CEO: Healthcare Management Systems passing $75MM mark
By Milt Capps Last updated 6:42 p.m. Oct. 19, 2009
Nashville-based Healthcare Management Systems Inc. has more than doubled its revenue in about three years, and is eyeing Federal stimulus programs for further growth.HMS President and CEO Tom Stephenson told VNC today HMS' fiscal year ending Nov. 30 should hit the $75 million revenue mark, up from $56 million reported two years ago, and more than twice the $35 million in revenue reported in news accounts in 2006.
Stephenson said the 25-year-old, West End-quartered company now have more than 385 employees, most of them based in Nashville. The HMS headcount is higher than two years ago by only a handful, which Stephenson said is attributable to HMS' increased leveraging of technology in training, as well as in operations.
Stephenson's comments on revenue growth were prompted by VNC questions during an interview about the Oct. 13 HMS announcement that the company will later this month offer an electronic-medical records product that integrates seamlessly with hospitals' existing information-technology infrastructure.
The newly offered HMS Ambulatory EMR is being promoted as helping healthcare providers qualify for reimbursement via the American Recovery and Reinvestment HITECH stimulus funding initiative.
HMS is touting well in advance the impending operational release of its ambulatory EMR product, in order to capture the interest of hospitals that plan to adopt EMRs, driven largely by pressure from Federal agencies. Stephenson said that while some hospitals and hospital groups are deferring committing to EMRs, many others are moving ahead to shop for EMR solutions and commit to adoption, even though key rules and criteria for federal reimbursement will not be finalized for months.
Stephenson said HMS has "been trying to move customers toward EMR for the last five to seven years – now, we're going to try to do it in 12 months."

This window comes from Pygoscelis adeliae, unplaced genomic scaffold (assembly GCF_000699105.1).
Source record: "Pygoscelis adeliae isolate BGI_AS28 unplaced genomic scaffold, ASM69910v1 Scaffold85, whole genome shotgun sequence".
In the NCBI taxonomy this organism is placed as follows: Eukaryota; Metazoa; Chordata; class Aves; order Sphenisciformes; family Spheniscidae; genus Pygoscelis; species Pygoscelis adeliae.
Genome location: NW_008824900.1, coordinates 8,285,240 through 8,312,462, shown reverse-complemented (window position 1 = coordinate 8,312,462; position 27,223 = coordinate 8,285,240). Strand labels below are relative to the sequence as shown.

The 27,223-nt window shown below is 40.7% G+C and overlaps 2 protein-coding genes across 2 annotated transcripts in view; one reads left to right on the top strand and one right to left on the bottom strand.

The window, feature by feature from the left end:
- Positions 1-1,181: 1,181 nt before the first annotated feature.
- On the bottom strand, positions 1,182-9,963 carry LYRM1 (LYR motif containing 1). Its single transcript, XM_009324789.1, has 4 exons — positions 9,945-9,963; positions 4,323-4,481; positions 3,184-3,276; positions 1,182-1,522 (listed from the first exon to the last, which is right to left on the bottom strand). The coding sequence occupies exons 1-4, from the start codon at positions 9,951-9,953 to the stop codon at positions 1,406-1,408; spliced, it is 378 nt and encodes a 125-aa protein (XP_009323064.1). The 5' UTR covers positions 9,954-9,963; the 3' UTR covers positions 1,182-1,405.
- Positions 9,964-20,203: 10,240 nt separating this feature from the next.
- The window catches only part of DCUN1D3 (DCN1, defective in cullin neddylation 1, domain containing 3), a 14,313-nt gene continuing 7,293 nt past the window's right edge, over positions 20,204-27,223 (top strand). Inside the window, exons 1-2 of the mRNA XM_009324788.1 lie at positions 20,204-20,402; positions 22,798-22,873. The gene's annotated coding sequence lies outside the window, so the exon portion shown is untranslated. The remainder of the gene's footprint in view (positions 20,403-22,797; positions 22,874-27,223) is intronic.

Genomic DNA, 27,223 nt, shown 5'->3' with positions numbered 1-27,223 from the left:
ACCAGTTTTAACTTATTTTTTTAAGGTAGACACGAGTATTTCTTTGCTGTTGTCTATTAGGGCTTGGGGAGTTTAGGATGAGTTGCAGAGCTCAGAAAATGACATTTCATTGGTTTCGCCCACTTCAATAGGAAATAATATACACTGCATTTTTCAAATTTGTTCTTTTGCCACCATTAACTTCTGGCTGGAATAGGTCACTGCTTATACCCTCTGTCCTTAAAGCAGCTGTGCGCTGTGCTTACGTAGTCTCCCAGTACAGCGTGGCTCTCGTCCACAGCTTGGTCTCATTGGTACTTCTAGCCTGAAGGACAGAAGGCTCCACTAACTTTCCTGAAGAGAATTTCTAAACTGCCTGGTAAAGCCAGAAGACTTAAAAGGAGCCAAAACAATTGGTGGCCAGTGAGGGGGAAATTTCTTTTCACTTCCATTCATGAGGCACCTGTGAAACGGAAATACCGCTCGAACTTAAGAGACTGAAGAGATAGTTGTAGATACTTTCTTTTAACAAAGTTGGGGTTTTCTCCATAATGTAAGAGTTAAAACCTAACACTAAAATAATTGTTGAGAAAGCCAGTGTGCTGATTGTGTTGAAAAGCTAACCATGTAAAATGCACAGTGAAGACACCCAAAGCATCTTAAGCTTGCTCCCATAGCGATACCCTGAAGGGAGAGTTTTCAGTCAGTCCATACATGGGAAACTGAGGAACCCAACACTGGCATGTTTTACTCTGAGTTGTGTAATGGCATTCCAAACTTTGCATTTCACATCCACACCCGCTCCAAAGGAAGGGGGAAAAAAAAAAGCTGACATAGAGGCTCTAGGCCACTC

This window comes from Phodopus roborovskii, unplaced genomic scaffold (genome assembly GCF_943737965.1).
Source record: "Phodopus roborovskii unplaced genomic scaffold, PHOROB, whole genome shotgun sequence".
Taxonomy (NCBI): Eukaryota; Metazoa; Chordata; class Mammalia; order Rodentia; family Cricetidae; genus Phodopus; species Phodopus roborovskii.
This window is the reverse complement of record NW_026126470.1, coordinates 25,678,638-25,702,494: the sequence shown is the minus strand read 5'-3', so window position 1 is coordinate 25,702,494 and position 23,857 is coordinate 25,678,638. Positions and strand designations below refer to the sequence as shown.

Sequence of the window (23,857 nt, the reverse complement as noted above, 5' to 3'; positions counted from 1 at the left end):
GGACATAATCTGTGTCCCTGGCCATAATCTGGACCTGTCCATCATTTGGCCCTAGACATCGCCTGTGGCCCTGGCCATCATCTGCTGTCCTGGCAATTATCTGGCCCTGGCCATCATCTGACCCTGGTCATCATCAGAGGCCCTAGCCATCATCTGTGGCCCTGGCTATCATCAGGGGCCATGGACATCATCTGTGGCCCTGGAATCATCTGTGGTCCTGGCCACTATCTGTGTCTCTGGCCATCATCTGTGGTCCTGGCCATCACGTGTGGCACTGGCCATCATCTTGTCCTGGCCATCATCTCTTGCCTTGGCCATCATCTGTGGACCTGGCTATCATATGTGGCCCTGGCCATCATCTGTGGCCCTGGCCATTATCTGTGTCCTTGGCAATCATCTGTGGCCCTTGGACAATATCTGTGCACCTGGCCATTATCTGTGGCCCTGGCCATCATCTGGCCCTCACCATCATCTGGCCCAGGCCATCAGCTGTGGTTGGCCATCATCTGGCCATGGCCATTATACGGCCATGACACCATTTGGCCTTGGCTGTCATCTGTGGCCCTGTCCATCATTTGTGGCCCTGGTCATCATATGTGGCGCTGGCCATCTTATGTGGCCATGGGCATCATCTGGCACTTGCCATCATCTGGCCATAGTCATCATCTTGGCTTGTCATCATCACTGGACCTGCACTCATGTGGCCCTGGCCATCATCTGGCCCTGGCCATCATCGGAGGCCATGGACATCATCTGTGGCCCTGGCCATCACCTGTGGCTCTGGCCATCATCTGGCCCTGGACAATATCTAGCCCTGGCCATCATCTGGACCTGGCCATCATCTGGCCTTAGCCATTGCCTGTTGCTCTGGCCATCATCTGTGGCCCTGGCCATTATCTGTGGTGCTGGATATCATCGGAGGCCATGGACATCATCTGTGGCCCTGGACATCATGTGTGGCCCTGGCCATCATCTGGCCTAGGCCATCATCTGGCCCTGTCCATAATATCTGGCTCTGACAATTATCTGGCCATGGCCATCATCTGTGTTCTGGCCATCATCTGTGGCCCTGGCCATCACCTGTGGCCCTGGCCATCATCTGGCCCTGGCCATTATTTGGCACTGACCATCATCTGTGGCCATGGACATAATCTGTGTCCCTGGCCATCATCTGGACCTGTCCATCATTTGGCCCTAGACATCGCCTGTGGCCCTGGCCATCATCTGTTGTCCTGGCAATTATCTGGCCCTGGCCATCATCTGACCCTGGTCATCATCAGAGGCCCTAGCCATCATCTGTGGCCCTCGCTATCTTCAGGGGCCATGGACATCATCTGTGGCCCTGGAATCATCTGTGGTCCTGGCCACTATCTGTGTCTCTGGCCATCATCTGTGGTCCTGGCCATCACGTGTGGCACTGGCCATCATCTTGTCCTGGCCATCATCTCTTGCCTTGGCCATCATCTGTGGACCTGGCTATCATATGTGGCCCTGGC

Stephenson expressed confidence HMS can cope with the Stimulus-driven demand for services the company now anticipates, and notes that there is likely to be more pressure on healthcare providers than on vendors to show "meaningful use" improvements in terms of patient health outcomes, as demanded by Federal agencies.
VNC learned yesterday that HMS' new ambulatory-EMR product was recently acquired from another company. Stephenson said he is not at liberty to discuss which company created and sold the EMR product to HMS, or to provide other details of the transaction. He said HMS identified the product-acquisition opportunity through a concerted search effort by management.
Although HMS has about 75 employees involved in software development and roughly 25 dedicated to information-technology services, the company has in recent years sought when possible to avoid costs associated with developing technology from scratch, instead choosing to enter partnerships, cross-marketing agreements and employ other tactics.
Beyond the new EMR technology, HMS is pushing hard to expand adoption of its computerized physician order entry (CPOE); internal electronic health record (EHR); and, recently completed release 8.1 of its overall software suite, encompassing physician tools and clinical technologies.
Two years ago, HMS provided an exit for some investors and obtained fresh capital, through a debt-and-equity transaction involving Primus Capital Funds and National City Equity Partners, both of Cleveland; and London-based LMS Capital. The HMS ESOP also remains an owner. Brentwood Capital Advisors was HMS' exclusive financial advisor in the2007 recap, as well as in the recent acquisition of the EMR product from an as-yet undisclosed seller.
Stephenson, 48, became president of HMS in 2005, and has been with HMS more than 20 years. He earned his bachelor's in mathematics and computer science in the Vanderbilt University College of Arts and Science, in 1983. ♦